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What Kind Of Badass Are You?

Bad Ass Surfer Woman

I had an interesting experience earlier this week. I read a TV pilot I’d written for reasons still not fully understood — I’m not a TV writer and don’t truly aspire to be (but more about that downstream). When I was done, I got up from my chair and thought “meh.” It was “okay“. It was “good enough.” With some time and rewrite work, it could be better, maybe even sellable,  though the odds of selling any TV pilot, even for an established TV writer, which I am not, are quite slim. I could invest the time in my long shot mediocre pilot, or I could invest my time in the things I’m really good at and that seems to suit my life right now: writing a novel (my first) and exploring ways to get more involved in making a better world. These are my passions, really, writing and change-making, and TV isn’t really the place for that. At least not for me.

I’ve been thinking a lot about what I’m really good at and passionate about. I’ve started a novel and I’ve begun to explore ways that I can make a difference in the world. I am retooling myself as a writer and change maker and am still sussing out what that means. What I know, though, is that I’m good at writing prose and that I love it in a way that I never loved writing  screenplays, even in my heyday, and that I certainly don’t love writing TV.

The “meh” TV pilot was the third script of mine that I’d read in recent months. The other two were screenplays for feature films, one of which had gotten me a lot of attention and been developed with some hot shot producers. My reaction to both of those screenplays was also “meh.” Both had their merits, both were arguably better than a good chunk of what’s floating around, but they weren’t amazing feats of artistry either.

Oddly enough, I don’t feel bad about any of this. I think I’m a good screenwriter. I don’t think I’ll ever be a great one, in part because I don’t really want to be, but also because I think my natural talents, my true greatness, such as it is, lies somewhere else.

I think I’m a natural novelist. I have no illusions that it will be easy and expect to write trillions of drafts before I have a great novel, but I do believe I have a great novel or two in me. If I applied the same energy to a screenplay, I don’t think it would be half as good, and I know it wouldn’t be half as satisfying. I am philosophical in nature and a little overwrought. I’m interested in themes, and excited about the controlled meanderings and internal exploration that literary fiction allows. I also know how to structure things well, thanks to my background in film. Writing this novel I’ve begun is a joy, whereas just thinking about reworking on of my screenplays or pilot makes me blah. I’m full of ideas and I want to put them on the page in a way that you can only do with fiction or essay. I also want to connect my ideas with the world. I want to use my sharp mind and my big heart to contribute to the conversation that’s happening everywhere you look these days about how we can make a better world. The question of how I can get a movie made pales in comparison and, honestly, knowing what it requires, it just isn’t worth it to me unless it arises organically from the passion projects I’m committing myself to. I can’t keep chasing that film crack, because a film badass is not the sort of badass I am.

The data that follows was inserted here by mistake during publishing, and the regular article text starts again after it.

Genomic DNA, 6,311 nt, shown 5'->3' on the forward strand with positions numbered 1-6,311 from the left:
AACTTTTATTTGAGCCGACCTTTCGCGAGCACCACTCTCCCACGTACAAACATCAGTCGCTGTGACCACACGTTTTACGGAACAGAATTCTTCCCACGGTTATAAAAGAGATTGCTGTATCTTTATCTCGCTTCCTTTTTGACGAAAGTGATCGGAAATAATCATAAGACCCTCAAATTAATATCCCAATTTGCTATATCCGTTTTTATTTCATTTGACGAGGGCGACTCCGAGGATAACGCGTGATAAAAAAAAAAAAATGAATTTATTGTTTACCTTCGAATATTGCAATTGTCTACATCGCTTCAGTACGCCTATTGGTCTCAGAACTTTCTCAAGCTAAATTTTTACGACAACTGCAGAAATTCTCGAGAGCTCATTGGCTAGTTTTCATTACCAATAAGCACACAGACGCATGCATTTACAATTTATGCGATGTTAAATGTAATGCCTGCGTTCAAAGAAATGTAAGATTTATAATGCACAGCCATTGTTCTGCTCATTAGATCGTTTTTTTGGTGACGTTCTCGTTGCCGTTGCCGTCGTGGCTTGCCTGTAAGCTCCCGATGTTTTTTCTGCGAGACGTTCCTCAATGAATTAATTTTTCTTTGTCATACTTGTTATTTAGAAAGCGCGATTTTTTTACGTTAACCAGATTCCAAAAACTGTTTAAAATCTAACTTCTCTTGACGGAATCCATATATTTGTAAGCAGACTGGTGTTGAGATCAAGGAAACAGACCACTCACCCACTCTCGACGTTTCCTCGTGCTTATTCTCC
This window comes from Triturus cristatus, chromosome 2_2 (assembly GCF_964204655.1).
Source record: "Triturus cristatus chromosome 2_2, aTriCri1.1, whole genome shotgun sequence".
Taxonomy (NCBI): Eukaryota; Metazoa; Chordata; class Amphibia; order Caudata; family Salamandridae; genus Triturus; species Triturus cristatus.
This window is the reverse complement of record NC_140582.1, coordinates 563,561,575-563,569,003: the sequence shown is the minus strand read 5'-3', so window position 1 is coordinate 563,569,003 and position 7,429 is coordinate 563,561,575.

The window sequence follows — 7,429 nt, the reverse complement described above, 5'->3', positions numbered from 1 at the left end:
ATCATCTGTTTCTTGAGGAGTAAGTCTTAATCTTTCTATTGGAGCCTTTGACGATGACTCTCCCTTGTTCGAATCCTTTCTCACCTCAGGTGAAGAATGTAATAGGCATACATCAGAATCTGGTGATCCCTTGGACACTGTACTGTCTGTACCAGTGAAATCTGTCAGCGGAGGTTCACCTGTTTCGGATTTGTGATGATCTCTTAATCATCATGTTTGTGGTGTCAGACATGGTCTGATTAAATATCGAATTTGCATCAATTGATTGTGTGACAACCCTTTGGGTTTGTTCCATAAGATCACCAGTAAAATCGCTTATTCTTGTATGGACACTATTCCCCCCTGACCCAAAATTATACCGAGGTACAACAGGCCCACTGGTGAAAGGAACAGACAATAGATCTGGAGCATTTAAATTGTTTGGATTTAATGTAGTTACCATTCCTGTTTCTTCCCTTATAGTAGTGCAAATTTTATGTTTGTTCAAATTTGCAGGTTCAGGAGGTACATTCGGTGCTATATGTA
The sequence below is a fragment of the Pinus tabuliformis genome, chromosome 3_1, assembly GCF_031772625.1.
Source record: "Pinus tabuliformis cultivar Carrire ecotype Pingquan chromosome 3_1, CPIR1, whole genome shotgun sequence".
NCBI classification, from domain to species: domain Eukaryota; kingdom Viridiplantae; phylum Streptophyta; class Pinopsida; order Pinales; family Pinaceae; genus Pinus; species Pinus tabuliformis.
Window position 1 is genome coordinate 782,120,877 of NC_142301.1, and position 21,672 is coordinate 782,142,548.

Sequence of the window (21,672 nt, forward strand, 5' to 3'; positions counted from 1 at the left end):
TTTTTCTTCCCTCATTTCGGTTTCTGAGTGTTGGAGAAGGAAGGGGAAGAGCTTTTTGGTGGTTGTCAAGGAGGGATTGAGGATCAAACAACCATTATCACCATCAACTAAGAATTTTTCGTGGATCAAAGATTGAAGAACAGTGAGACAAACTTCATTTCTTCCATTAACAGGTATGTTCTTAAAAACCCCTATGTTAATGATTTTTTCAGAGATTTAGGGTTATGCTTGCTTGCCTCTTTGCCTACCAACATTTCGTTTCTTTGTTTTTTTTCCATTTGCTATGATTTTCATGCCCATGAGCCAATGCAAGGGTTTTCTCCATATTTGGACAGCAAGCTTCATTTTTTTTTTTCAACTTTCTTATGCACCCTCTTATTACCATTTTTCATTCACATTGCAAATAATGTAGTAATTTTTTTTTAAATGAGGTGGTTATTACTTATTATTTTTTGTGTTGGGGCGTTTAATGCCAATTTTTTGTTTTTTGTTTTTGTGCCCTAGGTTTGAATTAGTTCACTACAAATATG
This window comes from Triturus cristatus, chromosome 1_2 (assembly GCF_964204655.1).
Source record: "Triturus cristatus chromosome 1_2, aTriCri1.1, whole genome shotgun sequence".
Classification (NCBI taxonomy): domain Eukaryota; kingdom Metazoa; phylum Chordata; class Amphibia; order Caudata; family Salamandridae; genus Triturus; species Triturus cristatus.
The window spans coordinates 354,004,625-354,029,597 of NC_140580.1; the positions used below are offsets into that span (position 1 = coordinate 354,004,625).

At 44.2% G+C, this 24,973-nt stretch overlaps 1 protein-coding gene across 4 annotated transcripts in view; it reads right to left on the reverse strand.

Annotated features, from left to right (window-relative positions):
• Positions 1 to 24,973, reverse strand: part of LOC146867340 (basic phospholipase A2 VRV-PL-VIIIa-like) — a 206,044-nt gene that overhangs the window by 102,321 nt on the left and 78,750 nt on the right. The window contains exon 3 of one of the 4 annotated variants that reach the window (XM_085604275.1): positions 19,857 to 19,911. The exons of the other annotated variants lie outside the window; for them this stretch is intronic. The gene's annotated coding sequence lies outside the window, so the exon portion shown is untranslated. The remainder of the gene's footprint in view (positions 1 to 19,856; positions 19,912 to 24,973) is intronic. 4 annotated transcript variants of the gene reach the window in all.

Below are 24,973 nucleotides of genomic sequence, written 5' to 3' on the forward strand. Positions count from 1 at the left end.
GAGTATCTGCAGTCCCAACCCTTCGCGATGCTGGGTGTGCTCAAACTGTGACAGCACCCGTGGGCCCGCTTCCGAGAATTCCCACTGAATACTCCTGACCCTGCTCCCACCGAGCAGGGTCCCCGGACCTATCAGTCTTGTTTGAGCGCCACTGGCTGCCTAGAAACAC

It’s a good question: “What sort of badass are you? I don’t mean what have you succeed at. I have enough super successful friends to know that success that’s divorced from some sense of meaning or calling can feel empty, even if it does keep fear at bay. I mean, who are you really? What have you come here to do? What is the true best use of your considerable talents and gifts.

I think of it the way I think about ingredients for a recipe. There are a lot of things you can do with cauliflower, so knowing that you’re a cauliflower (or a lawyer, or a evolutionary anthropologist, or a writer) doesn’t really tell you very much. That’s just an ingredient with which you could do many different things. The kind of badass you are will determine what you cook up with the ingredients you have.


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Morning Mental Health Walk:
Stepping Into Luminous Being


This morning I went for a walk and noticed, for the second time in the last two weeks, that starting my day with a walk —  outside, in the sunshine and fresh-ish air (I live in L.A. where fresh air is more conceptual than real) — is the single most important thing I can do to ensure that I’ll be firing on cylinders all day, better even than yoga and meditation, which is saying a lot. Of course, walking can itself be a meditation. I learned that great and beautiful lesson years ago, at the feet of the famous Buddhist monk Thich Nat Hahn, with whom I once spent a glorious weekend doing walking meditation and listening to him speak and being led by him in beautiful moving meditations in a jam-packed room that reminded me that we are in these bodies, and that our presence here — in these bodies, in this world, in the wheel of existence — matters.